The Curious Case Of Manuel Pellegrini, The Manager Who Can’t Win Or Lose

Manchester City FC v VfL Borussia Monchengladbach - UEFA Champions League

It was right around when Manchester City went 1-0 down to Watford just about an hour into what had been a surprisingly close match this weekend when I began wondering Is Manuel Pellegrini about to be fired?

The question felt a bit strange when asked of a man who has largely met both of his big remits: winning and doing so with style. Yet halfway through a league season that early on looked to be theirs to run away withand hasn’t been, it seemed theoretically possible that a club as ambitious City would’ve judged their current manager ill-equipped to carry them across that final threshold into the super elite. But then I remembered that City have all but taken out a full-page ad in the Manchester Evening News expressing this very sentiment for over a year now, and that Pellegrini’s status as City coach has way more to do with the career choices of a certain other former La Liga manager than anything he himself does or doesn’t achieve. Manuel Pellegrini has very little to do with the fate of Manuel Pellegrini.

It would be difficult to argue that the Chilean coach is anything other than an exceptional manager. After making his name in South America, Pellegrini came to Spain, taking the Villarreal job, and was an instant success. During five seasons at Villarreal, he led the club to their highest ever finish in La Liga (second place, in 2007-08), got them qualified for the Champions League for the first time in their history, repeated the feat again, and even reached the semifinal of that competition once with the Yellow Submarine. Those exploits earned him a shot at Real Madrid, where he coached Cristiano Ronaldo in the Portuguese forward’s first year at the club. Despite being fired there after only a single season, Pellegrini was able to take a squad full of attackers and mold a cohesive unit out of it that earned the Blancos their most points ever in a league season at that time. Since it wasn’t enough to best peak Barcelona, he was cast aside. As his points record in Madrid and the instability there since he left demonstrate, the way things went down there impugn the club itself more than the coach.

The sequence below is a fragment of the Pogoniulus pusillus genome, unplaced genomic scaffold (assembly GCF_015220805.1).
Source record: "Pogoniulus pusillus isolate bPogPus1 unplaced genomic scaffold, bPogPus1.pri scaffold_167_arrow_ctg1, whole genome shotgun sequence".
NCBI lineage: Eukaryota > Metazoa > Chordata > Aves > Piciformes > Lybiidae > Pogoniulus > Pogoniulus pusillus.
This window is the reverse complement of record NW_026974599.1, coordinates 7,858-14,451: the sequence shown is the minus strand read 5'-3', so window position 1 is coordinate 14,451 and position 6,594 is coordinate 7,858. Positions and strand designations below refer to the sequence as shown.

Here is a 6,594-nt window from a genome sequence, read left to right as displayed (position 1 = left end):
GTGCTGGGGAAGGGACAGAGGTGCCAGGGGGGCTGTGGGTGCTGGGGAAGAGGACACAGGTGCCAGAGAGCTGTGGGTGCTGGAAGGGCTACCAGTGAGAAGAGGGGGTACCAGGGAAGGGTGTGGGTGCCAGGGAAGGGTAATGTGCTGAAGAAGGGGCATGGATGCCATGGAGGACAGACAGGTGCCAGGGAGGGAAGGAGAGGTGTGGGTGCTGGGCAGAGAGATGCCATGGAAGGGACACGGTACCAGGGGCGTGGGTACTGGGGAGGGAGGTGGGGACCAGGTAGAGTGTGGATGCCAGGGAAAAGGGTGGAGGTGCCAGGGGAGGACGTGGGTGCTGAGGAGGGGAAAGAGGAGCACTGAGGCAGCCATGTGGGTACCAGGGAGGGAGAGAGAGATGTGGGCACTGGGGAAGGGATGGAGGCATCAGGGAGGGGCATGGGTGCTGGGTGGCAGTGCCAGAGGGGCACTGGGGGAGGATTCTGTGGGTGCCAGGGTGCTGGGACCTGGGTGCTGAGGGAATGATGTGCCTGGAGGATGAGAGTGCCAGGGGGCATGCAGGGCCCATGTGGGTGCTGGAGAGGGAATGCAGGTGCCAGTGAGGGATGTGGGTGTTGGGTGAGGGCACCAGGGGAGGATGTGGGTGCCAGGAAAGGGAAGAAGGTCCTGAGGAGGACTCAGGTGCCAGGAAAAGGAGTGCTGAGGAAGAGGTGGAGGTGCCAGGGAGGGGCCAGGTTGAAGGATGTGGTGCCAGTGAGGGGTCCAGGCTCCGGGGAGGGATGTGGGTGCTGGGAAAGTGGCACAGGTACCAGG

Nevertheless, Pellegrini had been dismissed. He remained in Spain, taking over at nouveau riche Málaga. His success there mirrored his stint with Villarreal, as his Málaga team enjoyed their highest ever league finish, made it into the Champions League for the first time, where they overperformed by making it to the quarterfinals. That Pellegrini did all of this under an extremely tumultuous institutional regime (not only were Málaga’s riches new when he came aboard, they were also short-lived; club owner Abdullah ben Nasser Al Thani quickly decided he didn’t actually want to burn tens of millions of Euros every season making his team competitive and instead began selling off the most valuable players he had recently brought in) made his accomplishments all the more impressive.

That was the history of the man who took over for Roberto Mancini at Manchester City in the summer of 2013, one who had unquestionably earned his stripes at the level just a step or so below the game’s true pinnacle and acquitted himself pretty well during his brief spell in that most rarefied of air. Everywhere he’d been, Pellegrini brought improved performances, savvy transfer market dealings, a keen eye for spotting and developing young talent, an expressive and attractive style of play, and, if not trophies per se, then at least finishes impressive enough to feel like silverware. Pellegrini was quite nearly the perfect candidate to take City where they wanted to go.

That “quite nearly” business has always been the rub during Pellegrini’s time in Manchester, however. For as close to ideal as Pellegrini was, there was always City’s literal ideal, Pep Guardiola, wandering around just a fingertip’s length outside of their grasp.

When City’s new owners bought the club in 2008, they made it their express mission to replicate the environment that produced Guardiola’s Barcelona. In order to emulate that era of Barcelona in playing style, in homegrown talent, and in trophies, City sought out many of the prominent figures who had a hand in making it happen—hence the hiring of Txiki Begiristain and Ferran Soriano, two former high-ranking Barcelona board members, as City’s director of football and C.E.O., respectively; hence the heavy investment in the youth academy; and hence the club’s unyielding pursuit of Guardiola himself.